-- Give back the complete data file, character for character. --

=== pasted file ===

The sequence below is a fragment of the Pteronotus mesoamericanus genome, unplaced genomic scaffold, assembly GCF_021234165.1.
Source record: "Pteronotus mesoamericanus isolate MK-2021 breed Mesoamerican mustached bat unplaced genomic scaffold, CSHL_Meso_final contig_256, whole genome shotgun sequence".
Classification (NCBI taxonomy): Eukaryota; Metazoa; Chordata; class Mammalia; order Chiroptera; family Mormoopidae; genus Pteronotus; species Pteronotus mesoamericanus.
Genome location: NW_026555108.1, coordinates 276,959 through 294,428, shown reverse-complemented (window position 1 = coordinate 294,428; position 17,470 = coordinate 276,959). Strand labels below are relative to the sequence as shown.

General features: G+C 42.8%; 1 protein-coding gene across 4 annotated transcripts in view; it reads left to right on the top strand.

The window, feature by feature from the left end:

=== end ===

The sequence below is a fragment of the Pteronotus mesoamericanus genome, unplaced genomic scaffold, assembly GCF_021234165.1.
Source record: "Pteronotus mesoamericanus isolate MK-2021 breed Mesoamerican mustached bat unplaced genomic scaffold, CSHL_Meso_final contig_256, whole genome shotgun sequence".
Classification (NCBI taxonomy): Eukaryota; Metazoa; Chordata; class Mammalia; order Chiroptera; family Mormoopidae; genus Pteronotus; species Pteronotus mesoamericanus.
Genome location: NW_026555108.1, coordinates 276,959 through 294,428, shown reverse-complemented (window position 1 = coordinate 294,428; position 17,470 = coordinate 276,959). Strand labels below are relative to the sequence as shown.

General features: G+C 42.8%; 1 protein-coding gene across 4 annotated transcripts in view; it reads left to right on the top strand.

The window, feature by feature from the left end: